Long term persistence is about accepting that I make mistakes, often forget things, and always wish for faster progress, but I still stick with it “no matter what”.

Experience has taught me that it all does sink in if you give it enough time. The only way to not get there is to give up. 

olly6. “Showing up everyday, consistently, over a long period of time.”

-Olly Richards, IWillTeachYouALanguage.com

I’ve found that my learning gets more effective with each new language I take on,  but unless I actually show up everyday to do the work, nothing else matters.”


amir 37. “Accept the language the way it is.”

-Amir Ordabayev, YouTube.com/m32amir

Whatever language you learn, there will always be irregular verbs, irregular prepositions, etc. 

Many frustrated learners always complain, “Why is it this way?” 

Just accept it the way it is, without resisting the language  will save you a lot of time and energy so you can actually focus on learning the language.


judith crop8. “I make the biggest improvement when I hold myself accountable.”

-Judith Meyer, Learnlangs.com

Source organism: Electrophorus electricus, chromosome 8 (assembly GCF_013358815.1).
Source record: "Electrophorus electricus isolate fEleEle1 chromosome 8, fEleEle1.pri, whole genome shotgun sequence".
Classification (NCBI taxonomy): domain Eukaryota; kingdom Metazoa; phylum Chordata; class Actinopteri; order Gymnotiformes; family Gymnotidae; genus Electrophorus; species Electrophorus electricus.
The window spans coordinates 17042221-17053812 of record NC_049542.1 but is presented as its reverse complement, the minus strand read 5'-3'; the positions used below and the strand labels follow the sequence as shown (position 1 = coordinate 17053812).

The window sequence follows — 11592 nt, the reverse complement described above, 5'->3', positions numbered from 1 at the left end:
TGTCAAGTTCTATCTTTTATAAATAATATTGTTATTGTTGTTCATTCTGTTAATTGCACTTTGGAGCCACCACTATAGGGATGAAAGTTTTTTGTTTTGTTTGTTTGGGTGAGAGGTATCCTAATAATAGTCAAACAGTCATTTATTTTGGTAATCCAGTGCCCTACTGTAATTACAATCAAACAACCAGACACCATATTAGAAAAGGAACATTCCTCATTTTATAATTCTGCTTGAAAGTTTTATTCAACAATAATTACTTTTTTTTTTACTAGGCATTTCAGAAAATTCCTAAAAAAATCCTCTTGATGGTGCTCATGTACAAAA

I started to log the hours I studied and suddenly found that I wasn’t studying nearly as often as I had thought (see what my spreadsheet looks like here).

Whenever I felt that I wasn’t making progress in a language, I’d look at my spreadsheet and I would know why. Whenever I felt that I was making amazing progress, that would correlate with the hours studied as well. This motivated me to do a lot more. 

tommy9.  “Use a foreign language I’ve already learned to study a new language.”

-Tommy McDonald, YouTube.com/orangeroomstudios

I started doing this when learning Portuguese with “Ta Falado”, a podcast designed for speakers of Spanish, and later when teaching myself to read German using copies of The Little Prince with French as the base language. 

I have realized not only that the knowledge and perspective of the subordinated base language can be leveraged to learn a new language, but also that the base language becomes more familiar.